Unfortunately, a new, virulent strain of this ancient disease masks itself behind political progressivism, human rights talk, and legitimate criticism of Israel. This soft anti-Semitism is less crude but nevertheless dangerous. It fuels the one-sided, obsessive, exaggerated pile-on against Israel – and enables the harder, Hitlerite form. We discern the new “soft” anti-Semitism in so-called progressives’ toleration for terrorist violence against Israel. We see it on the internet, when I objected to McGill University awarding one such “progressive,” Judith Butler, an honorary doctorate, even though she called Herzbollah and Hamas progressive “social movements,” because “they oppose colonialism and imperialism,” and some talkbacks claimed: “Probably no greater fraud has ever been perpetrated in the history of the human race than Zionism” and “Zionism is Jewish Nazism.” We hear it the rants of an Australian legislator who attributes support for Israel to the “power of a political lobby group that is cancerous, malicious.” And we see how it escalates from intellectual attacks to crude denunciations to violence, when a group of Israelis appear at a Beyonce concert in Berlin and are harassed physically amid cries of “dirty Jews” and “go back to Israel.” Note: all these incidents occurred this past weekend.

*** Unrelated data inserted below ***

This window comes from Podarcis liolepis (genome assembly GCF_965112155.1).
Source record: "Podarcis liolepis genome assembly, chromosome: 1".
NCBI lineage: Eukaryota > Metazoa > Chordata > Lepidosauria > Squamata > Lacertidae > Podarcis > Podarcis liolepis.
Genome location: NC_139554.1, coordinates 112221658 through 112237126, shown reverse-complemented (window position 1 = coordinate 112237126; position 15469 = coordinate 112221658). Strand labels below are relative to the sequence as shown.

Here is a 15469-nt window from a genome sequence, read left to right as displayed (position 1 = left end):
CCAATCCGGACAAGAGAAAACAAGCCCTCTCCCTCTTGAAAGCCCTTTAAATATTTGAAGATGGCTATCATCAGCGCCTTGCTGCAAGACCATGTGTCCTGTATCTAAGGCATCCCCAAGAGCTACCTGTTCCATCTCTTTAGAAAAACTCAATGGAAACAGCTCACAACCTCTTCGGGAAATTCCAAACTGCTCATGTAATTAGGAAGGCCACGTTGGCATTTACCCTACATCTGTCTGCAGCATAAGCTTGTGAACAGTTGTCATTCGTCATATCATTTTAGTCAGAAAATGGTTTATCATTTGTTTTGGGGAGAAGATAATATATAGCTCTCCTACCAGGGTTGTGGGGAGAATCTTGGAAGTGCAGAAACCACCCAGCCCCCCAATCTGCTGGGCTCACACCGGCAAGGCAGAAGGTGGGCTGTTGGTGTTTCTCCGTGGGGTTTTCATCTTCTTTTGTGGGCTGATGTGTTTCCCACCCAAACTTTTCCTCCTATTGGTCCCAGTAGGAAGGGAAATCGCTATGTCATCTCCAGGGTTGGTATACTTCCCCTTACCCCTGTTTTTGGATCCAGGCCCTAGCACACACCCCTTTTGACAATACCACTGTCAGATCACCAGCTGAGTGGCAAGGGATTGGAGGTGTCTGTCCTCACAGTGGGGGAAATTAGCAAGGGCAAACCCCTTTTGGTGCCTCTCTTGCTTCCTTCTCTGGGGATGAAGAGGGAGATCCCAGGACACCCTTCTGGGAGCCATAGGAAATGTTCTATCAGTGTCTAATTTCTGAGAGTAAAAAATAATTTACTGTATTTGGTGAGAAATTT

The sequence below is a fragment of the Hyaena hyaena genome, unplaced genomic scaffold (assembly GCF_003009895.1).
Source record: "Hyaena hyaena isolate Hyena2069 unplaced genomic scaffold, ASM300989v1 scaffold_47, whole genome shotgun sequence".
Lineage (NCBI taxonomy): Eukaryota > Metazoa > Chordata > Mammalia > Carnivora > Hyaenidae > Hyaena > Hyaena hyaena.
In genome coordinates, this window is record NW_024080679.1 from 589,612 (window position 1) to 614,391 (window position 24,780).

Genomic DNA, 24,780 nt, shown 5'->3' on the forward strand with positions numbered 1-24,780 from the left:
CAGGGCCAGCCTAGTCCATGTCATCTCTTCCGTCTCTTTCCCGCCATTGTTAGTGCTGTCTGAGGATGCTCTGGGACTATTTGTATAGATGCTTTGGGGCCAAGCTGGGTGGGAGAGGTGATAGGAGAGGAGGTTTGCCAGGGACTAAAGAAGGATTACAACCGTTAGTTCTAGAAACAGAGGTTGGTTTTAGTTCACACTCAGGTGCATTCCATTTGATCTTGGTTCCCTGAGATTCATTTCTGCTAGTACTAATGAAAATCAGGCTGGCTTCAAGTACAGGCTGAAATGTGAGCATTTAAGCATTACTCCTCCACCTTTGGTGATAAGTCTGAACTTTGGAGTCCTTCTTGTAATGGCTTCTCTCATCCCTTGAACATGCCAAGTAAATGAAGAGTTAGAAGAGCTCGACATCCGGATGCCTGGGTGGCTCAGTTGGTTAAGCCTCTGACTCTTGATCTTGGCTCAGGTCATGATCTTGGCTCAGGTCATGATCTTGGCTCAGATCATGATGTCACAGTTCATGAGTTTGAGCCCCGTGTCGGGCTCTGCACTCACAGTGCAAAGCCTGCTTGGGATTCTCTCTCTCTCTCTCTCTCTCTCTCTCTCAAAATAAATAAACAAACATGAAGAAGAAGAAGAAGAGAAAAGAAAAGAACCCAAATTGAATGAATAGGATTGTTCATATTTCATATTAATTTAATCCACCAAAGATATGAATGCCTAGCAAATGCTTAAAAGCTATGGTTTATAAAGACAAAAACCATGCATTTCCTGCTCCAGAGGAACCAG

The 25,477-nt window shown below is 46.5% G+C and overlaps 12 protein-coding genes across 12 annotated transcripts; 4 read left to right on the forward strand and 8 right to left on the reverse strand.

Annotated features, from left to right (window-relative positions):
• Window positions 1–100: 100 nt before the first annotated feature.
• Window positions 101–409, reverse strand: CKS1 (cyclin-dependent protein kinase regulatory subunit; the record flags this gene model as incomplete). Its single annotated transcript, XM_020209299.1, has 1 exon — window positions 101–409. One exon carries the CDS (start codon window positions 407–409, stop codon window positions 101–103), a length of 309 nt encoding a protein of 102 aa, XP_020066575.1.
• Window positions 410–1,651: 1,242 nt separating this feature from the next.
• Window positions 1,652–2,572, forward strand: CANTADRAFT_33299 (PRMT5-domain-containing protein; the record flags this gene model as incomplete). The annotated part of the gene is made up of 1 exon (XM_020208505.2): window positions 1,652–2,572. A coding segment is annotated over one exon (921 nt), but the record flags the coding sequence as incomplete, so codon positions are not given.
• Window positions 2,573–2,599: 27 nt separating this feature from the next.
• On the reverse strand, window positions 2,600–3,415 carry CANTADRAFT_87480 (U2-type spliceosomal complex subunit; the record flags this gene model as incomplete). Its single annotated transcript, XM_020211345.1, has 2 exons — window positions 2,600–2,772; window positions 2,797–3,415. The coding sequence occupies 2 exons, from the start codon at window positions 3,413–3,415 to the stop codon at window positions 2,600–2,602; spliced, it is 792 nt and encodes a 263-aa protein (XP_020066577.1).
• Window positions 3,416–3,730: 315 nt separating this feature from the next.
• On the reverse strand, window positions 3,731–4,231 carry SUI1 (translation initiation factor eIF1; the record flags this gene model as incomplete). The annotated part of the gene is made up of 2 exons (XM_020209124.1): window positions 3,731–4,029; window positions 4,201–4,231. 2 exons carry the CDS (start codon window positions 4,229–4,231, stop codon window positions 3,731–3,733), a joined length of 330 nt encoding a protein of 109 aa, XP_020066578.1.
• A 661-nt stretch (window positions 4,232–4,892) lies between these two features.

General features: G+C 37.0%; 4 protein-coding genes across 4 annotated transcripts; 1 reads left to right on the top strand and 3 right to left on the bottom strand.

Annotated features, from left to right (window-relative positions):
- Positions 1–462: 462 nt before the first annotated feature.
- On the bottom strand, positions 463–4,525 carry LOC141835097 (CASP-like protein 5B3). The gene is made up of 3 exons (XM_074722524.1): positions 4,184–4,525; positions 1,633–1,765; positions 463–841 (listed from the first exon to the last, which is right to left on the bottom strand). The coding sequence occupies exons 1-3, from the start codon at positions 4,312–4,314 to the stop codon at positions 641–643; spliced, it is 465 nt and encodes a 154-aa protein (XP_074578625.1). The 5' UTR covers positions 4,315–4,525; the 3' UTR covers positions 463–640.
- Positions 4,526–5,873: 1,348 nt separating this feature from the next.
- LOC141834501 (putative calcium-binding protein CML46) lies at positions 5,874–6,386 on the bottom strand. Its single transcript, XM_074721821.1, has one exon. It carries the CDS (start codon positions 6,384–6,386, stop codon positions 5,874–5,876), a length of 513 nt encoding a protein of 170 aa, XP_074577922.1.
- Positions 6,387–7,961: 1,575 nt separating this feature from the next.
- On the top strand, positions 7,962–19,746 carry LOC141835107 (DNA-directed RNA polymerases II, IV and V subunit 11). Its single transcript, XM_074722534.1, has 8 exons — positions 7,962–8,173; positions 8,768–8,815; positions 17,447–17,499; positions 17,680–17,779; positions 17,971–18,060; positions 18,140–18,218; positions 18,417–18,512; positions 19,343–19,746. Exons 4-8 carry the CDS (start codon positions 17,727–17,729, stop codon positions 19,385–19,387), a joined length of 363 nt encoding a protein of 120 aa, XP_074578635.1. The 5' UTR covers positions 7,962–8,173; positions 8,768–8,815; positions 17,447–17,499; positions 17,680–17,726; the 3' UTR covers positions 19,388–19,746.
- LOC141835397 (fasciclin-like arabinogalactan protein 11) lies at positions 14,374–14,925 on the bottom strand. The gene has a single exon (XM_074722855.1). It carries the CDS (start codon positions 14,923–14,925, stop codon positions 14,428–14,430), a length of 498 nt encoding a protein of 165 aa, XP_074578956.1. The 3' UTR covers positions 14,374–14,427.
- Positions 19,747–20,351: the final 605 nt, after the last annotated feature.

Analyzing this soft anti-Semitism, Daniel Patrick Moynihan, the former US Ambassador to the UN and New York’s liberal Democratic Senator for 24 years, lamented decades ago that “anti-Semitism has become a unifying global ideology of the totalitarian Left. An intense propaganda campaign, begun in the Soviet Union in the 1970s… was designed to undermine the legitimacy of the State of Israel” by explicitly comparing Zionism to Nazism.”